Maria Magaretha Kirch (1670-1720) was the spouse of Gottfried Kirch (1639-1710).  He founded the Berlin Observatory in 1700 and was the first member in the Prussian academy (Leibniz was the second). Margaretha was an accomplished astronomer and a recipient of the gold medal of the Prussian Royal Academy for discovering a comet. Of her 14 children her daughters, Christine (1696-1782) and Magharetha (1703-1744), and her son, Christfried (1694-1740), were all astronomers and continued the work of their parents. After Christfried’s death, Christine even came on the payroll of the academy (a novum at that time) with a considerable salary. 

In more contemporary times, we have a slew of relatives who work or worked together in the same field or parents who (intentionally or not) influenced their children to pursue careers in science:

Mother/daughter or son
  • Paris Pişmiş (1911-1999) and daughter Elsa Recillas are both astronomers. Her son, Sevín Recillas Pishmish, became a mathematician. Recillas married astronomer Carlos Cruz-González, and their daughter Irene Cruz-González also became an astronomer.
  • Carol J.A. Rieke (1908-1999) and son George Rieke.
  • mother Vera Rubin (1928-2016) and daughter Judy Young (1952-2014) were both astronomers. Son Karl Rubin (1956- ) is a mathematician.   
  • mother Yolanda Gómez (1962-2012) and son Vicente Rodriguez-Gomez are both astronomers.
  • Ulyana Safronova is a physicist who does work in laboratory astrophysics; she has at least two daughters also doing physics: Alla and Marianna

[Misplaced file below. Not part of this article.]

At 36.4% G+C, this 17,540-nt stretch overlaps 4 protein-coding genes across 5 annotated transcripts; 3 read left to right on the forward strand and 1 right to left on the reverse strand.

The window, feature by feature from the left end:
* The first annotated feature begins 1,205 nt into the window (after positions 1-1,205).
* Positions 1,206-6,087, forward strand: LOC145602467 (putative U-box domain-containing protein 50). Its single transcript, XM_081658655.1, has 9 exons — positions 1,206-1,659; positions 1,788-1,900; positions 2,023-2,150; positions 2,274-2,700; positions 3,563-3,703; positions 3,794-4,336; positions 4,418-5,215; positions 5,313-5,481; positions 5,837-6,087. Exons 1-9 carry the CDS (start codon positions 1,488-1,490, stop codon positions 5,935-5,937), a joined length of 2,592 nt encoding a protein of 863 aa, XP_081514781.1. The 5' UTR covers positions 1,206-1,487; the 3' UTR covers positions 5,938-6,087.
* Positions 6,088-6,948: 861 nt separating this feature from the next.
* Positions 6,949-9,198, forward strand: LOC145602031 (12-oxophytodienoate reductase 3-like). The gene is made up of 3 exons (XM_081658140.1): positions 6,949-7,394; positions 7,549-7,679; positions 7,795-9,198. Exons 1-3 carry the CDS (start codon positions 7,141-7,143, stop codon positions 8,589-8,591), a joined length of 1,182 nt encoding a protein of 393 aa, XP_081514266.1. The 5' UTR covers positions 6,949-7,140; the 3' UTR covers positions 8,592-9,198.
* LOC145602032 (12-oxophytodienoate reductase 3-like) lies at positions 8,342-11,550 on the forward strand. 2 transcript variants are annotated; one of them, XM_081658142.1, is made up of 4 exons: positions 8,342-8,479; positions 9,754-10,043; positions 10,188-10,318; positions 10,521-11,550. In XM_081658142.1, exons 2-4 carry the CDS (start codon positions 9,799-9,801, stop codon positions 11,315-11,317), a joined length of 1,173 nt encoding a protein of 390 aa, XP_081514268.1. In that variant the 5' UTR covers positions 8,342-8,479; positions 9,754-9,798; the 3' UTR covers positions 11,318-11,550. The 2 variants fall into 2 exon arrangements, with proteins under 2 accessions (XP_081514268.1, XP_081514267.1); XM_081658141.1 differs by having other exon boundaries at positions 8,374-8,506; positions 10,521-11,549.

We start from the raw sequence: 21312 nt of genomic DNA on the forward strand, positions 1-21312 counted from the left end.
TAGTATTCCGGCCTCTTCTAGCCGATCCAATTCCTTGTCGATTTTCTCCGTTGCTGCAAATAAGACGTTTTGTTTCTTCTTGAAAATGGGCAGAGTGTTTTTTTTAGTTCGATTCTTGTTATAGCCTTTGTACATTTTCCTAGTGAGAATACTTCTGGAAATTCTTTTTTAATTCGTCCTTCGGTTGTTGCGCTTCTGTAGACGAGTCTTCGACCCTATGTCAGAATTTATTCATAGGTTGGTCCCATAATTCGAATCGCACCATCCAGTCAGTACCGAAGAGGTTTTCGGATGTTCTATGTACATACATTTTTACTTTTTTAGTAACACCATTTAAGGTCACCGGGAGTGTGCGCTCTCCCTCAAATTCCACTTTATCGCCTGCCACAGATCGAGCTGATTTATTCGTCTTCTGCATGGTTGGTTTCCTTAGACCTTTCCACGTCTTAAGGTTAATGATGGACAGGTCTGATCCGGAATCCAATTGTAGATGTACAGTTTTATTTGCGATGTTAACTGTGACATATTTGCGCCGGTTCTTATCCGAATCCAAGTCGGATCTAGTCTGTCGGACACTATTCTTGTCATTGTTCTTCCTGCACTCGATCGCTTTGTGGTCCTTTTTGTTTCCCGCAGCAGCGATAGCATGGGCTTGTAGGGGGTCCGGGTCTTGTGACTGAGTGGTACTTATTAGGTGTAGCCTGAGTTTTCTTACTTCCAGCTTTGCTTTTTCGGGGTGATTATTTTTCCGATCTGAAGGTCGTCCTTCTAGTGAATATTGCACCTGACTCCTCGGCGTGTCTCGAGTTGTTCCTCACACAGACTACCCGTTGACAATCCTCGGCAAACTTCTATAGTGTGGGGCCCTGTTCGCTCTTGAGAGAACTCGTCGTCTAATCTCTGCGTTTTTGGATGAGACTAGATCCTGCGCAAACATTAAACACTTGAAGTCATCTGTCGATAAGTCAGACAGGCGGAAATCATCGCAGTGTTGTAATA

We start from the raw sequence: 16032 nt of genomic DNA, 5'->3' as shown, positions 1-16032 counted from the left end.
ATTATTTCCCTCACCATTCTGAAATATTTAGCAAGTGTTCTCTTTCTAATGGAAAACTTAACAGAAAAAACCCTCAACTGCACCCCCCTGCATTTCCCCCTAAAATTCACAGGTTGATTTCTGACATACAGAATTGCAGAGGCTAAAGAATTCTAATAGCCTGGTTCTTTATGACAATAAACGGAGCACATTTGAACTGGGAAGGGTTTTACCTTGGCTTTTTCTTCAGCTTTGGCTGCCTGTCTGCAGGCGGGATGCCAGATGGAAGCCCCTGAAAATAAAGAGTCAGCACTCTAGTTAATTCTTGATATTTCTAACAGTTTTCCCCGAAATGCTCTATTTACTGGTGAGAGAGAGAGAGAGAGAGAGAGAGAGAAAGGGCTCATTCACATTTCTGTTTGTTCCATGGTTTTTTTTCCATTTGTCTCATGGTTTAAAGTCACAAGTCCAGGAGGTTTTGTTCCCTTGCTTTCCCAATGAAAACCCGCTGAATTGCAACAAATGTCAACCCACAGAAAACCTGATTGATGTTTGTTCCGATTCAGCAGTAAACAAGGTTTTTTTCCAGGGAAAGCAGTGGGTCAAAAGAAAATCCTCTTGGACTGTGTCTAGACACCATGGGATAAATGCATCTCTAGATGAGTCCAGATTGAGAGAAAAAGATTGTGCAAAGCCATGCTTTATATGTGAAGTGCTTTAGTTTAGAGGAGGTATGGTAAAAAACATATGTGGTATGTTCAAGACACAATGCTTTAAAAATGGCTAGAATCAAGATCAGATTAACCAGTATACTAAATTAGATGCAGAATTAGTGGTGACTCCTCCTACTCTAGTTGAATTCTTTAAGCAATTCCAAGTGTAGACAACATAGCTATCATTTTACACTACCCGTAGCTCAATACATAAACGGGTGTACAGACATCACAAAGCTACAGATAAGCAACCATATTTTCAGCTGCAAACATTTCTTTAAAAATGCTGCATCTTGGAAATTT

• Silvia Torres Peimbert served as President of the International Astronomical Union. Her husband, Manuel Peimbert, and son Antonio Peimbert, are both astronomers.

L to R: Pişmiş (Credit: BAAS), Recillas Pishmish (Credit: CONAHCYT), Cruz-González (Credit: UNAM)

Father/daughter or son
  • Georg Christoph Eimmart was an avid amateur astronomer (1638-1705), and his daughter Maria Calara Eimmart (1676–1707) produced some of the most striking astronomical art since the invention of the telescope
  • Norman Pogson (1821-1891) discovered several minor planets and made observations on comets and daughter Isis Pogson (1852-1945), who was one of the first women to be elected as a Fellow of the Royal Astronomical Society
  • Vernon Barger (Physics) and Amy Barger (astronomy)
  • Jeff Hester and Janice Hester 
  • Jerry Ostriker and Eve Ostriker
  • Dan Gesari and Suvi Gezari
  • Ralph Wijers and daughter Nastasha Wijers 
  • Sean Matt and Cayenne Matt

Else Starkenburg (Credit: University of Gronigen) and Tjitske Starkenburg (Credit: Northwestern)

Other relationships
  • Jan Smit, a geologist/paleontologist who studies the impact that killed the dinosaurs, and Wildrik Botjes (1810-1874), from an earlier generation in the family, who invented the planetarium
  • E.E. Bernard (1857-1923) and his niece Mary Ross Calvert (1884– 1974)
  • daughter Hamsa Padmanabhan, mother Vasanthi Padmanabhan, and father Thanu Padmanabhan are/were astrophysicists
  • the Allers, with three generations of astronomers, including grandfather Lawrence H. Aller and granddaughter Monique Aller
  • The Carters (father, daughter, grandson), three generations who worked in the fields of geodesy and astronomy.
  • Elizabeth Lada and Charles Lada 

We thank the following for their contributions: Randall Smith, Maria Calara Eimmart, Tod Lauer, Renske Smit, Keren Sharon, Matthias Steinmetz, and Benjamin Lefebvre. If any corrections need to be made, please let us know.

[Ed. note: Completely serendipitously, Nature published an article titled "A family affair: how scientist parents’ career paths can influence children’s choices".]